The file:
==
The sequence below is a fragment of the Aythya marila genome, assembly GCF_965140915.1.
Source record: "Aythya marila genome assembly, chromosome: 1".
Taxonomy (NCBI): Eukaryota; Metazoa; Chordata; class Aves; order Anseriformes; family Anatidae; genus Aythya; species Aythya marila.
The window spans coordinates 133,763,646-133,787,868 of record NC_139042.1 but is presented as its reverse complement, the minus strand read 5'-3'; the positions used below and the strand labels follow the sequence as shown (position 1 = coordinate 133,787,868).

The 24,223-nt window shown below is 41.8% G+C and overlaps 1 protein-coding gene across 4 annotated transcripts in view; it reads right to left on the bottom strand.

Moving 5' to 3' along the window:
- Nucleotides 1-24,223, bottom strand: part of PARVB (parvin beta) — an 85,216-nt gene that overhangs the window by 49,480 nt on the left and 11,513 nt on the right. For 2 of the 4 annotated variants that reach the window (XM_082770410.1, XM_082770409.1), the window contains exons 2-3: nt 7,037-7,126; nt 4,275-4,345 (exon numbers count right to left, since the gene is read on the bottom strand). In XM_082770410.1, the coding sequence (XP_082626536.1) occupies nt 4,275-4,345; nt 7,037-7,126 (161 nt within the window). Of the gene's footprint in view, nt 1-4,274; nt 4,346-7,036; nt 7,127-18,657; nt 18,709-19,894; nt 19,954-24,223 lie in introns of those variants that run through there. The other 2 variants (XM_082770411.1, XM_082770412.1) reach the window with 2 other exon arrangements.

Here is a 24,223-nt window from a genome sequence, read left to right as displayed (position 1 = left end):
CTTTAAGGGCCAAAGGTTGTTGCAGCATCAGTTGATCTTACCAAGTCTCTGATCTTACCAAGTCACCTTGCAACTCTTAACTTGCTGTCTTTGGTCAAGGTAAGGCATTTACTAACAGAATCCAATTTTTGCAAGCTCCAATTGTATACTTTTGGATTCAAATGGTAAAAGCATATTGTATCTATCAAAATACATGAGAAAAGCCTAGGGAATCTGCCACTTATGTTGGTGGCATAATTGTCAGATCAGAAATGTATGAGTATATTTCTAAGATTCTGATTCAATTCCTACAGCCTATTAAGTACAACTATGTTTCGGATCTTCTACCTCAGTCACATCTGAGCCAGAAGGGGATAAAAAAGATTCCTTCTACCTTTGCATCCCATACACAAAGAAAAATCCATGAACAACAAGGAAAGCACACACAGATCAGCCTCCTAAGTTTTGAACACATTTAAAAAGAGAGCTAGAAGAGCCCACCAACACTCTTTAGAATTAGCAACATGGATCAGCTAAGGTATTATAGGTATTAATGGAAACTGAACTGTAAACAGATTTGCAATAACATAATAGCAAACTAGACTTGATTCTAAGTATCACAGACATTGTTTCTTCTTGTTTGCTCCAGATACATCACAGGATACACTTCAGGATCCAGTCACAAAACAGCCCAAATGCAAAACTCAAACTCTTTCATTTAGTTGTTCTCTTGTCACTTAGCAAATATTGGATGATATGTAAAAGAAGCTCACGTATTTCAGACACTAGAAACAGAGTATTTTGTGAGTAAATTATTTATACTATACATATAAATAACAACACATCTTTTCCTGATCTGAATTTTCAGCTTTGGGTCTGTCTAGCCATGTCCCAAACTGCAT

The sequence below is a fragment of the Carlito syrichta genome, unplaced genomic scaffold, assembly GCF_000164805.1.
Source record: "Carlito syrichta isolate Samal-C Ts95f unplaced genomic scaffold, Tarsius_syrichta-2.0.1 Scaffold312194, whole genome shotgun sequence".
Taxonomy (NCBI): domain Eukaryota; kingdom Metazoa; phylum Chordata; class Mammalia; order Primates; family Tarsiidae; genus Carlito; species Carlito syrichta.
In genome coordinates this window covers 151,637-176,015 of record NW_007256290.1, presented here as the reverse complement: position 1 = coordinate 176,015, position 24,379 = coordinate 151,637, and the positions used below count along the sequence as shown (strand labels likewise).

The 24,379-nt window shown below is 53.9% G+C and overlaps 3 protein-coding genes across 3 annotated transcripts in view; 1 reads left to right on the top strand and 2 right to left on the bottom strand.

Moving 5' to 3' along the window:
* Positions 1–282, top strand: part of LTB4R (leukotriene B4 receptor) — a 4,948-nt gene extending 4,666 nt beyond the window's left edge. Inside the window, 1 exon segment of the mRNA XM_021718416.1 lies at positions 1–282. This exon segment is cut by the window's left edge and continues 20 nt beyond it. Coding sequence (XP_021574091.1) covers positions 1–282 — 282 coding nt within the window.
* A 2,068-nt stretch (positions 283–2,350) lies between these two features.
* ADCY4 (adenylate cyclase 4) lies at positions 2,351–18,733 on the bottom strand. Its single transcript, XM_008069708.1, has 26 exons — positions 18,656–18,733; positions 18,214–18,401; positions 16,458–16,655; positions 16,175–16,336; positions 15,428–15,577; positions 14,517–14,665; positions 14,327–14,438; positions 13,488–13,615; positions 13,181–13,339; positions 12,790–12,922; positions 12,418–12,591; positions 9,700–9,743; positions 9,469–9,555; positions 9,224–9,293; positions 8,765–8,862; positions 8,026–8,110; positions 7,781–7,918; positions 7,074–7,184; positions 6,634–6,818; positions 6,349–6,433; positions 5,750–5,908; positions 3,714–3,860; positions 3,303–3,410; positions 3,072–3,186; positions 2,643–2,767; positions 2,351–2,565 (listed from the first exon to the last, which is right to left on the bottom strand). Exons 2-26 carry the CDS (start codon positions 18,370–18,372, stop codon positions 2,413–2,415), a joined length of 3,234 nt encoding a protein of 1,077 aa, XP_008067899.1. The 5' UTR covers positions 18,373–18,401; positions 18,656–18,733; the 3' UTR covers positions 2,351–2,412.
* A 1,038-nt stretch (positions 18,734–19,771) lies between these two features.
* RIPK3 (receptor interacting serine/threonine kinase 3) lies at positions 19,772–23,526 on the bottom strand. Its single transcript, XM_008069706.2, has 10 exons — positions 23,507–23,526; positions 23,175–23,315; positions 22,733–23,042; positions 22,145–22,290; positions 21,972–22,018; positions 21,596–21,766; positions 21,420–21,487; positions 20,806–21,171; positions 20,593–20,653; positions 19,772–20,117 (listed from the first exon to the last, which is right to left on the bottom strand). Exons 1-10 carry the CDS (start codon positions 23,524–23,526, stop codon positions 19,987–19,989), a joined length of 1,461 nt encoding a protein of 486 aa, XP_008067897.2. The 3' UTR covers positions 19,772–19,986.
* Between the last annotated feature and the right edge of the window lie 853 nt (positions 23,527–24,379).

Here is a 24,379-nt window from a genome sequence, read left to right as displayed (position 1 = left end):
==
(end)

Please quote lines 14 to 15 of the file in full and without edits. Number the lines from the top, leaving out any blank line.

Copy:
The 24,379-nt window shown below is 53.9% G+C and overlaps 3 protein-coding genes across 3 annotated transcripts in view; 1 reads left to right on the top strand and 2 right to left on the bottom strand.

Moving 5' to 3' along the window: